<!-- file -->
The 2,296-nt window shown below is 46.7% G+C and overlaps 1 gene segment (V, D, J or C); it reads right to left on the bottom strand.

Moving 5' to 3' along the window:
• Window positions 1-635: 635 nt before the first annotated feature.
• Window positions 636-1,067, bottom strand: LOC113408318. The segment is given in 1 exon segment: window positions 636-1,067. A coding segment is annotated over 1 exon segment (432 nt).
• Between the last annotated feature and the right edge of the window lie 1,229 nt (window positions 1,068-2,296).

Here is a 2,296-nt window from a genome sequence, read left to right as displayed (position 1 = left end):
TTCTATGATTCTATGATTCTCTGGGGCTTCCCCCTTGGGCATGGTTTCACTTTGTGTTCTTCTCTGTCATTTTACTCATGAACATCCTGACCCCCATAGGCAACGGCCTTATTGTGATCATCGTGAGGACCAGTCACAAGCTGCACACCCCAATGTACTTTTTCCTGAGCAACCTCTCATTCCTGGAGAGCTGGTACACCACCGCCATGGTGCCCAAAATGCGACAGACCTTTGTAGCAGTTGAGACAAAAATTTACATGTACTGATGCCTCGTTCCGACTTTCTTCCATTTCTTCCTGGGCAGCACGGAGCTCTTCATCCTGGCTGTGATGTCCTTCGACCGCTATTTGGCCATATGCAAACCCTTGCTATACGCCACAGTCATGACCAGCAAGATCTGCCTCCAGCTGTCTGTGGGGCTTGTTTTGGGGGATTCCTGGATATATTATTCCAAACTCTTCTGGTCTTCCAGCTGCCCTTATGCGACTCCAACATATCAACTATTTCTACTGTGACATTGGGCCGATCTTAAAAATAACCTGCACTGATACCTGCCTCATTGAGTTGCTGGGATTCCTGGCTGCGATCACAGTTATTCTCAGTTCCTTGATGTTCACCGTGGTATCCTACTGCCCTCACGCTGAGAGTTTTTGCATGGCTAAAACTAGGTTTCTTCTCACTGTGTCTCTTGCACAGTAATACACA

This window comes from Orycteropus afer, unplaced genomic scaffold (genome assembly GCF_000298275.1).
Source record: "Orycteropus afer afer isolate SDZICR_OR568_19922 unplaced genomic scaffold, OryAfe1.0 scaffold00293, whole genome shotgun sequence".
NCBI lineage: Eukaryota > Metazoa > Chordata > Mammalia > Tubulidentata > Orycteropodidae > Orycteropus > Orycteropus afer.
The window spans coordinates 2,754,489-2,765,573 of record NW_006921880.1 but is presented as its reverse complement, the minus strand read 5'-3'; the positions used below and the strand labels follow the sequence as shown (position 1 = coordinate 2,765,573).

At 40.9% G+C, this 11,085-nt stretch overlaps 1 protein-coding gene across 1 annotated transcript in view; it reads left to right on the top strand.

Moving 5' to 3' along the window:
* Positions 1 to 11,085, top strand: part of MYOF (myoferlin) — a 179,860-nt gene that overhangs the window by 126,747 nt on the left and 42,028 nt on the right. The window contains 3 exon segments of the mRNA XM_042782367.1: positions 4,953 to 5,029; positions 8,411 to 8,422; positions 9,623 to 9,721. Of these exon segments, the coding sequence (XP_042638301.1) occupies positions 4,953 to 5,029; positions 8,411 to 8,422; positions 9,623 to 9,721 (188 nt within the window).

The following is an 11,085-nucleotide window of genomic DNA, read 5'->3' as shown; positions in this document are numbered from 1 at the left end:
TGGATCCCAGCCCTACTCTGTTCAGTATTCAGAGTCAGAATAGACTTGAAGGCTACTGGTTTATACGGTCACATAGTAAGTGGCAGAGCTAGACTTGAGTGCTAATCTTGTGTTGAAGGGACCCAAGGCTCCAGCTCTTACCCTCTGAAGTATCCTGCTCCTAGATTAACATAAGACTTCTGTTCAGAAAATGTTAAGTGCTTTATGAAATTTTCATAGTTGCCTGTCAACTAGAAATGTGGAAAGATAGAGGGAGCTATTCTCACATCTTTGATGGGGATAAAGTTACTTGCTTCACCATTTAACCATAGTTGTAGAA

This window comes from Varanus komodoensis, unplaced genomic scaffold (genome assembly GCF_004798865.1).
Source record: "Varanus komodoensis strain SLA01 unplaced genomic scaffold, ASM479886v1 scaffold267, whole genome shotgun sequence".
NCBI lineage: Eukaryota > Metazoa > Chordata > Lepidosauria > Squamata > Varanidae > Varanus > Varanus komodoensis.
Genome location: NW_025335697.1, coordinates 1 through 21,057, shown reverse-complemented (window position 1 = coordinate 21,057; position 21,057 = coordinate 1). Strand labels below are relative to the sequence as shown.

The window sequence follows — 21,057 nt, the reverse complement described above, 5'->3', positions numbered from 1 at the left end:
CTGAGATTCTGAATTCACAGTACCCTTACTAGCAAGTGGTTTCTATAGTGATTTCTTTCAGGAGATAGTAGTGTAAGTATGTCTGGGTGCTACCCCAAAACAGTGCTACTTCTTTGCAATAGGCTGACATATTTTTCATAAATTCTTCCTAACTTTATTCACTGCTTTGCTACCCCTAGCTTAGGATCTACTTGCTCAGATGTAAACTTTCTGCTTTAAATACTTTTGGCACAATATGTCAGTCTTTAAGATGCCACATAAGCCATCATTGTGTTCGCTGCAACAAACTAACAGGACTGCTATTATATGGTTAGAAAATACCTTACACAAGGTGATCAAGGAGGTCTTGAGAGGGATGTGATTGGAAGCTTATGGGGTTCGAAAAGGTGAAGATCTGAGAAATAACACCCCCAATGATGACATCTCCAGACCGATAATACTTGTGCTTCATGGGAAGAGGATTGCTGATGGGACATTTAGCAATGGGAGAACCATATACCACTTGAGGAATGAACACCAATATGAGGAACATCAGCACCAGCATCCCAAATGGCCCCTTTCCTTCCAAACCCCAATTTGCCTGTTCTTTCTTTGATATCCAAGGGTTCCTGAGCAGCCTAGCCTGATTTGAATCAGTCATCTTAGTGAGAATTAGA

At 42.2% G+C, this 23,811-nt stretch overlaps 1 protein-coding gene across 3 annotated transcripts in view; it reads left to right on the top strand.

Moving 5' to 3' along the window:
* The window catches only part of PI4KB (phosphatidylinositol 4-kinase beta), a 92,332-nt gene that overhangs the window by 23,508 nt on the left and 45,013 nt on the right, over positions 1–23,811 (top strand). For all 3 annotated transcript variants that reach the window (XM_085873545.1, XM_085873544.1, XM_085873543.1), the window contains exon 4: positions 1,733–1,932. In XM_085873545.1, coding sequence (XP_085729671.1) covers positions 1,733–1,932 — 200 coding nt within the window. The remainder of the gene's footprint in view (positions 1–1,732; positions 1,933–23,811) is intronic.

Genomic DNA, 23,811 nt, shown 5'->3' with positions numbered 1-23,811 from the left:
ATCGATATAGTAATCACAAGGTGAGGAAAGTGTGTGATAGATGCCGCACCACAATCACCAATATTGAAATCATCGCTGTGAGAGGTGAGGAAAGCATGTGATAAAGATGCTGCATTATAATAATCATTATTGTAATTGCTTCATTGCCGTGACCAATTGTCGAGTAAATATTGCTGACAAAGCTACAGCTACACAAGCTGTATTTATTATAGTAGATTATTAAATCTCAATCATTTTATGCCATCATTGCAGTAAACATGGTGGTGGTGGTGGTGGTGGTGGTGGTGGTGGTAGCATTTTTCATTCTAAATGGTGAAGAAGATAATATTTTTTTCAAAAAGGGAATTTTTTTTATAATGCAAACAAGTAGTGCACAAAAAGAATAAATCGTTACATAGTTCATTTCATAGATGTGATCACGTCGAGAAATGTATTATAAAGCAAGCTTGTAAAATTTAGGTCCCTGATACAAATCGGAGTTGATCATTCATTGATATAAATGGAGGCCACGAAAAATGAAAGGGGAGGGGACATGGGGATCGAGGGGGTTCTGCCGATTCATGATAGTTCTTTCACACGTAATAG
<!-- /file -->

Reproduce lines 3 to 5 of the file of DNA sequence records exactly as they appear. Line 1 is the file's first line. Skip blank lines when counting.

• Window positions 1-635: 635 nt before the first annotated feature.
• Window positions 636-1,067, bottom strand: LOC113408318. The segment is given in 1 exon segment: window positions 636-1,067. A coding segment is annotated over 1 exon segment (432 nt).
• Between the last annotated feature and the right edge of the window lie 1,229 nt (window positions 1,068-2,296).